Maybe do some longing before you take off? That way you can see how she might behave, and thus can thwart it by working through it until she's focused on you; you will also not be in danger of being hurt should she decide to go up (and possibly over).
It does sound like she just didn't want to "go" away from home though, by the way you describe what she was doing. Lead, stop, act up, other horse gets ahead, then she goes foward okay (until she gets ahead, to which the pattern repeated itself). The fact that she lead fine going towards home, proves that she just didn't want to go away from there.
On the roads you ride on is there any space at all to put her to work? If so, then do so; try to avoid the backing, as rearing is not a good option, for either of you. If you have to, keep a halter and lead on her, get off quickly and put her to work immediately, and work her hard...going forward has to be easier than the work you will make her do if she doesn't; make sure the other horse actually stays where you want him on the ride (behind, or infront of her), but have them stop.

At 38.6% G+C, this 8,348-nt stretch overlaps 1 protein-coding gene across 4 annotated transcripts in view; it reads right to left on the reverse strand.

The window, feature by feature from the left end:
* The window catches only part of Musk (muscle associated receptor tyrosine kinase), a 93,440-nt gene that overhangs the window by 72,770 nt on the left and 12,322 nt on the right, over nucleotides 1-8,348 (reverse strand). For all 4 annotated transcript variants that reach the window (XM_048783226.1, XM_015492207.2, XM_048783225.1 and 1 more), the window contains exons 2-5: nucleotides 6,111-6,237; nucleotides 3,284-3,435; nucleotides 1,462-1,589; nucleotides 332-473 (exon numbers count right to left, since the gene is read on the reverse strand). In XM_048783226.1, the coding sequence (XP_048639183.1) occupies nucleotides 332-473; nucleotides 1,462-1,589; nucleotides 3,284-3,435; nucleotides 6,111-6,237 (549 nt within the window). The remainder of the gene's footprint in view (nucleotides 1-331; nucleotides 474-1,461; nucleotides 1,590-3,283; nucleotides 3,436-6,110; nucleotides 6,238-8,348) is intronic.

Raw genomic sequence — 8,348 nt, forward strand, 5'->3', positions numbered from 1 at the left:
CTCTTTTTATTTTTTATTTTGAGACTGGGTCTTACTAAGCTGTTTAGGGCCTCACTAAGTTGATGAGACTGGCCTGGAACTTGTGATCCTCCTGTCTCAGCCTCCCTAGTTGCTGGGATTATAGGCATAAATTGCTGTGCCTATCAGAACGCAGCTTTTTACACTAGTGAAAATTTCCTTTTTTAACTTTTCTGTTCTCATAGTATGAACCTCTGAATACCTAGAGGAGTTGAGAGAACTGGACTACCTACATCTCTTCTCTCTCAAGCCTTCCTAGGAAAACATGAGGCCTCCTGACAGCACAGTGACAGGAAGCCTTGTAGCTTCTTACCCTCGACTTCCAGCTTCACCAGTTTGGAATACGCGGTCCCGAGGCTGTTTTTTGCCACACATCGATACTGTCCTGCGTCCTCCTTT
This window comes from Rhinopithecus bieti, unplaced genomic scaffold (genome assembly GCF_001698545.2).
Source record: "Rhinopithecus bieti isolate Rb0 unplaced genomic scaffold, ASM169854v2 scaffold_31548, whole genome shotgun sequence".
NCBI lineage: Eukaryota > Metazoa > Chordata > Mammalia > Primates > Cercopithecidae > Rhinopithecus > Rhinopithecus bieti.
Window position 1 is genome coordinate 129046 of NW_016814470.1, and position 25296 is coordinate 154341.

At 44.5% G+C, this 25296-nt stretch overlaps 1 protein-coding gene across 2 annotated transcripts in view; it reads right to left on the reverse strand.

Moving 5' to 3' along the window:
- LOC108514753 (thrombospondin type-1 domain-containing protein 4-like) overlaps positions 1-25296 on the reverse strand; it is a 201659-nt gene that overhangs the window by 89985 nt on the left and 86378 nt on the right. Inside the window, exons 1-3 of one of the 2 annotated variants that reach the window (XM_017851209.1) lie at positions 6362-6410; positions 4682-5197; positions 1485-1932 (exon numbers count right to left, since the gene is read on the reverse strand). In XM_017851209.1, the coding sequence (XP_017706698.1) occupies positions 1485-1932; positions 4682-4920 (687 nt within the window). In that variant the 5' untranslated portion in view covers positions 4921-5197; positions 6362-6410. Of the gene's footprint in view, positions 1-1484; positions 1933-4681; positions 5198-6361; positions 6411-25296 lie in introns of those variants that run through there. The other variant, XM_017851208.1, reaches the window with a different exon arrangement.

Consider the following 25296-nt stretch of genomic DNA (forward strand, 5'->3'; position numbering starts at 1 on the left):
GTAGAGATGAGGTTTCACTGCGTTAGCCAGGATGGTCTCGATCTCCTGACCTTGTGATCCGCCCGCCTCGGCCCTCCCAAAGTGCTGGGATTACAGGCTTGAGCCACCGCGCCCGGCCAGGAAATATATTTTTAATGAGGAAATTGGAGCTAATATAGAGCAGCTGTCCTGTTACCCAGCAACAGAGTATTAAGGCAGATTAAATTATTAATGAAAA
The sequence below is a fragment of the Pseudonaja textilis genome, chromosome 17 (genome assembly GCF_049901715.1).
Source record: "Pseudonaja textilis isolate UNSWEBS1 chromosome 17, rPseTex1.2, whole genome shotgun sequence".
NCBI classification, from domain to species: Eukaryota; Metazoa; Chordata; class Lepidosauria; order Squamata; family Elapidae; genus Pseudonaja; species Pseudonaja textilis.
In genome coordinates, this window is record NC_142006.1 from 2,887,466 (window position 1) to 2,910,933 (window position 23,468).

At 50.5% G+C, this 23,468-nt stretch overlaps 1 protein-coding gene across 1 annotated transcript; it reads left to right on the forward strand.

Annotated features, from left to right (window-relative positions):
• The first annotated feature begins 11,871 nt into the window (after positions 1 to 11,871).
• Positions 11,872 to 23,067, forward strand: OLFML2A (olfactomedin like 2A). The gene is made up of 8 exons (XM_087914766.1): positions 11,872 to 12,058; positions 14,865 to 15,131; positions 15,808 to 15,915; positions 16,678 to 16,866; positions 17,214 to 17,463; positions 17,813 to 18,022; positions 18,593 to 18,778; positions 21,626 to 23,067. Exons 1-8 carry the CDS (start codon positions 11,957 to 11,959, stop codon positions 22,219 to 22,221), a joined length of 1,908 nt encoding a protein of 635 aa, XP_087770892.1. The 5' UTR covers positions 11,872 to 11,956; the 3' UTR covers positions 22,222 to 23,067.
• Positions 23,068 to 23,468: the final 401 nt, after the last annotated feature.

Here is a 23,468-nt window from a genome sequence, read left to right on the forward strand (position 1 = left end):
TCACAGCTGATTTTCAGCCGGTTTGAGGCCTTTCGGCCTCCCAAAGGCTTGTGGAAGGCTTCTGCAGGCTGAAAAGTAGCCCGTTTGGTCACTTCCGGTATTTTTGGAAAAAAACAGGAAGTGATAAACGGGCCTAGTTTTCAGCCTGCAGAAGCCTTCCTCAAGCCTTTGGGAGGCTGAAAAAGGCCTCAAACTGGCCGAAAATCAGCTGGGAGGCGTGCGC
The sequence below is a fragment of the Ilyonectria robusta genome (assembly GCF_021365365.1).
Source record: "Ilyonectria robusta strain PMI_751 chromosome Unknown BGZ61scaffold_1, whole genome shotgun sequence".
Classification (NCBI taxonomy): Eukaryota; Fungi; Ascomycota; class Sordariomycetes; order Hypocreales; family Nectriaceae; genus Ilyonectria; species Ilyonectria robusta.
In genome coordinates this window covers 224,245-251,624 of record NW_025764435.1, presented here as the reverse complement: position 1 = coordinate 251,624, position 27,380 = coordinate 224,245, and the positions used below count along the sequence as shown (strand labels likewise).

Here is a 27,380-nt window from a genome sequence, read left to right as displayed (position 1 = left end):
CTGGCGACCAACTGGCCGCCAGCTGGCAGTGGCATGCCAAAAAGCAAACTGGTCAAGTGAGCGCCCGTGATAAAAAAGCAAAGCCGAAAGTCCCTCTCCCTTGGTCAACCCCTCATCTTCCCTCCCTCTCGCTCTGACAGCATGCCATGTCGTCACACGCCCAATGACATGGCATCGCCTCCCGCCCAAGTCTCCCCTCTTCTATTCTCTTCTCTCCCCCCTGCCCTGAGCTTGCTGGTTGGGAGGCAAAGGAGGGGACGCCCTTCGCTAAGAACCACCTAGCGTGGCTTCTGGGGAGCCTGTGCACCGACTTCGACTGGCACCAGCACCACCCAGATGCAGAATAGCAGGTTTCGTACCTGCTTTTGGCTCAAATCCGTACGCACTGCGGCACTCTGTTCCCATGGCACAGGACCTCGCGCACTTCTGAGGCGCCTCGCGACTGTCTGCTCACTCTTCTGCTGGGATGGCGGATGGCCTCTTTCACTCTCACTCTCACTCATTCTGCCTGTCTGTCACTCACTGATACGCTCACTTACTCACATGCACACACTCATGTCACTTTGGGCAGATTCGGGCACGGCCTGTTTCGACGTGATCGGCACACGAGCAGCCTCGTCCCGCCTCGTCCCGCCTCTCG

Allowing the other horse to get ahead, will only give her a reason to catch up, but won't guarentee that she will go forward once she does. You have to get her thinking that she has to go forward whether she is in front or behind, and if she doesn't do so undersaddle, you will make her move from the ground, but either way, she isn't being 'rewarded' by standing around, or trying to get away from you. Soon enough, she will figure out that going foward willingly is a much better option than getting worked hard.
"The ideal horseman has the courage of a lion, the patience of a saint, and the hands of a woman..."